Mikhail S. Gorbachev, the last leader of the Soviet Union, who embarked on a path of radical reform that brought about the end of the Cold War, reversed the direction of the nuclear arms race and relaxed Communist Party controls in hopes of rescuing the faltering Soviet state but instead propelled it toward collapse, died Aug. 30 in Moscow. He was 91.
More than any other single figure, Gorbachev devised the end of the Cold War. He did so at great cost to his own hopes and expectations. But he saw both that mutually assured destruction was madness, and that the Soviet Union could not continue to exist in the form he inherited when he took over as General Secretary in 1985.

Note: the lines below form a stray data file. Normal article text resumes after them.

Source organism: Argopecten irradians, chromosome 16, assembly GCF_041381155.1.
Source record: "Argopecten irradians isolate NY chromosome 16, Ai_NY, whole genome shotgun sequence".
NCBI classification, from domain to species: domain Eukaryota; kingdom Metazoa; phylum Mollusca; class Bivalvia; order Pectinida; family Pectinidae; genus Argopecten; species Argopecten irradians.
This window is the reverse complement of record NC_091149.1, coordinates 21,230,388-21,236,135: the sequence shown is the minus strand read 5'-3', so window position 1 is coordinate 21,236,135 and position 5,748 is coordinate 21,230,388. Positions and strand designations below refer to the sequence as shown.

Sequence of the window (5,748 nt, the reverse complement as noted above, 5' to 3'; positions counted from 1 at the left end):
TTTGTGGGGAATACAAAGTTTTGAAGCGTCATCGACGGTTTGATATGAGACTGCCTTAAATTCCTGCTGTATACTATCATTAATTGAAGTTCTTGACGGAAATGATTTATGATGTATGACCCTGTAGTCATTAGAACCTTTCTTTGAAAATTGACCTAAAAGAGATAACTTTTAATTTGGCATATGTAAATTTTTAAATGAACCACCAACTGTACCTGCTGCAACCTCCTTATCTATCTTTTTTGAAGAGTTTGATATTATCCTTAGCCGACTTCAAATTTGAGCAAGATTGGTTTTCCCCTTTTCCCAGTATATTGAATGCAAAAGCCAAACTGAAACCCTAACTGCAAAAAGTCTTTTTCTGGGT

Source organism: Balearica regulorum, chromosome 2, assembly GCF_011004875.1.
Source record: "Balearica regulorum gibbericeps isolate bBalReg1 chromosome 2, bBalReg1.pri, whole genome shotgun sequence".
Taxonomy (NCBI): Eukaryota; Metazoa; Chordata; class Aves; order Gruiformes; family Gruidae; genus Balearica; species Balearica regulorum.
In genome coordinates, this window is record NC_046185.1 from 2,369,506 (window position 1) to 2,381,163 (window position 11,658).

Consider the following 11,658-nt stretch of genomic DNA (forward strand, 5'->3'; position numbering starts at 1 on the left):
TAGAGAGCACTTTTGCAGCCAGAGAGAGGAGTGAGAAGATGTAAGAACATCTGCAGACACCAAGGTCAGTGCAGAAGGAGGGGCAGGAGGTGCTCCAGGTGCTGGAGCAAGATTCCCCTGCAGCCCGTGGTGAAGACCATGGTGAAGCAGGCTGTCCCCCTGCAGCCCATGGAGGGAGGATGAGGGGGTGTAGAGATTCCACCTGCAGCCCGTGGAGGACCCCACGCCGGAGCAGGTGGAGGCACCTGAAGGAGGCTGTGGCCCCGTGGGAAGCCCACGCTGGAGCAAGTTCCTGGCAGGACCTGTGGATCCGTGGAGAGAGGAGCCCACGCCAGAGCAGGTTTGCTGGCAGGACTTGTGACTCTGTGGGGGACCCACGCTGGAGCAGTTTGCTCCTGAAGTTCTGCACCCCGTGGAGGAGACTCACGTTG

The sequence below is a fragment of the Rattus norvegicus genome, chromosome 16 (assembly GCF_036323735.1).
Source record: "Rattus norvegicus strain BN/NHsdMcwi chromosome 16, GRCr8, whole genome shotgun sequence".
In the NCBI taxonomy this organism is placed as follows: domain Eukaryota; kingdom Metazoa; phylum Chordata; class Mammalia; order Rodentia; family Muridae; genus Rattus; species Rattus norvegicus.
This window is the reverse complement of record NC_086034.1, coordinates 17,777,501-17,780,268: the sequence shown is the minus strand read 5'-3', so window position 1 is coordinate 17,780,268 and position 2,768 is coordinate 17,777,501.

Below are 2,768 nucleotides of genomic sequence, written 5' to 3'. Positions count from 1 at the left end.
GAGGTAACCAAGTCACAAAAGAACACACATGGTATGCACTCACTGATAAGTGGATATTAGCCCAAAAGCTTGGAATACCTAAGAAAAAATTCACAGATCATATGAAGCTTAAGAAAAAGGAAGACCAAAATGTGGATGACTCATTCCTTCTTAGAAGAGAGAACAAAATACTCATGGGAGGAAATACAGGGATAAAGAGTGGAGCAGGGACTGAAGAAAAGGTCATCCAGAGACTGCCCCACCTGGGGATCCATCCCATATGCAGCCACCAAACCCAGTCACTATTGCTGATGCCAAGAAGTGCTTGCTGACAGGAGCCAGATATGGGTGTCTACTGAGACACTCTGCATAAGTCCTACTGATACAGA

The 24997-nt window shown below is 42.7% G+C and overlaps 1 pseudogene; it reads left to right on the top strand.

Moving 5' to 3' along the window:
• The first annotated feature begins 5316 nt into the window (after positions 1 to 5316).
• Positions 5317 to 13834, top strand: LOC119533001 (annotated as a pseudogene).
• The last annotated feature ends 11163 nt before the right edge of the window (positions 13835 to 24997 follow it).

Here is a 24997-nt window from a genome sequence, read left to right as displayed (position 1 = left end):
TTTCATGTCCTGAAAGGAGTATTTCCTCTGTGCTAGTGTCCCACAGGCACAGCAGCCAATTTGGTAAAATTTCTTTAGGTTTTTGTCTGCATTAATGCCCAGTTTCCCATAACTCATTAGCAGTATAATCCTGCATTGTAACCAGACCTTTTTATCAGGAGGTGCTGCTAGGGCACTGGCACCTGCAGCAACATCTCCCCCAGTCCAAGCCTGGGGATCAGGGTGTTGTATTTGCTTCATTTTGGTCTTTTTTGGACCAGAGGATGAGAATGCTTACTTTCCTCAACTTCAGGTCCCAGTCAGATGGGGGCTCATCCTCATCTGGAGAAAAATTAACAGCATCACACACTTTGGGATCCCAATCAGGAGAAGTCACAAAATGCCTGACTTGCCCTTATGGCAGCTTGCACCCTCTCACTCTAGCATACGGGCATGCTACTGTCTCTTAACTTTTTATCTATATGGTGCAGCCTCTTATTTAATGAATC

The Russia that emerged from the collapse of his attempt to reform that state would not be his to shape. He thus escapes blame for what it has become. He was, in my mind, a citizen not just of the nation in which he was born, but of the world for which, for a time, he could choose life or death. He chose life.